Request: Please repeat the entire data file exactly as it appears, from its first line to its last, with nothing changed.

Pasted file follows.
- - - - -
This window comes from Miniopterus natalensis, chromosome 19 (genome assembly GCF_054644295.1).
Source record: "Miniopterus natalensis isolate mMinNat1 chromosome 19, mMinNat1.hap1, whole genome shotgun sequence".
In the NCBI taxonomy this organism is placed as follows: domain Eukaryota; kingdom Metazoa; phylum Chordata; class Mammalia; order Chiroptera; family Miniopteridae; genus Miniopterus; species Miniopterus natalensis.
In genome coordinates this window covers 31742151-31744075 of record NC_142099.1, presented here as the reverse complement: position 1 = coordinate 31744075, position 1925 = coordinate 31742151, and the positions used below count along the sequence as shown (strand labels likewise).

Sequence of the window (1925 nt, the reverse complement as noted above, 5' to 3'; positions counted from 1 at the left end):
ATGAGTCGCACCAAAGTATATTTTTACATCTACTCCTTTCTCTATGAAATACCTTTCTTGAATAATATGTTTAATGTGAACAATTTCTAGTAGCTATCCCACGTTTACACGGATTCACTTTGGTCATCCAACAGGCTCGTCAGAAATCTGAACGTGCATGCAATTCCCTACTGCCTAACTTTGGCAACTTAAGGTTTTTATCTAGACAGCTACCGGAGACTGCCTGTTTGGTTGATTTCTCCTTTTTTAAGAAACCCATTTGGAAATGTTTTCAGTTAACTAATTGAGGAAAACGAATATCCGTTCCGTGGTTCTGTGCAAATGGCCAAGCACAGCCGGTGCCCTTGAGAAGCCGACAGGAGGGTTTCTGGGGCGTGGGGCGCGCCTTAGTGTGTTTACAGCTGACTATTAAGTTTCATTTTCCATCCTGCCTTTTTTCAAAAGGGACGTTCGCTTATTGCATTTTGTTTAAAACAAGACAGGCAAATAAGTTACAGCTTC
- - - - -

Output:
This window comes from Miniopterus natalensis, chromosome 19 (genome assembly GCF_054644295.1).
Source record: "Miniopterus natalensis isolate mMinNat1 chromosome 19, mMinNat1.hap1, whole genome shotgun sequence".
In the NCBI taxonomy this organism is placed as follows: domain Eukaryota; kingdom Metazoa; phylum Chordata; class Mammalia; order Chiroptera; family Miniopteridae; genus Miniopterus; species Miniopterus natalensis.
In genome coordinates this window covers 31742151-31744075 of record NC_142099.1, presented here as the reverse complement: position 1 = coordinate 31744075, position 1925 = coordinate 31742151, and the positions used below count along the sequence as shown (strand labels likewise).

Sequence of the window (1925 nt, the reverse complement as noted above, 5' to 3'; positions counted from 1 at the left end):
ATGAGTCGCACCAAAGTATATTTTTACATCTACTCCTTTCTCTATGAAATACCTTTCTTGAATAATATGTTTAATGTGAACAATTTCTAGTAGCTATCCCACGTTTACACGGATTCACTTTGGTCATCCAACAGGCTCGTCAGAAATCTGAACGTGCATGCAATTCCCTACTGCCTAACTTTGGCAACTTAAGGTTTTTATCTAGACAGCTACCGGAGACTGCCTGTTTGGTTGATTTCTCCTTTTTTAAGAAACCCATTTGGAAATGTTTTCAGTTAACTAATTGAGGAAAACGAATATCCGTTCCGTGGTTCTGTGCAAATGGCCAAGCACAGCCGGTGCCCTTGAGAAGCCGACAGGAGGGTTTCTGGGGCGTGGGGCGCGCCTTAGTGTGTTTACAGCTGACTATTAAGTTTCATTTTCCATCCTGCCTTTTTTCAAAAGGGACGTTCGCTTATTGCATTTTGTTTAAAACAAGACAGGCAAATAAGTTACAGCTTC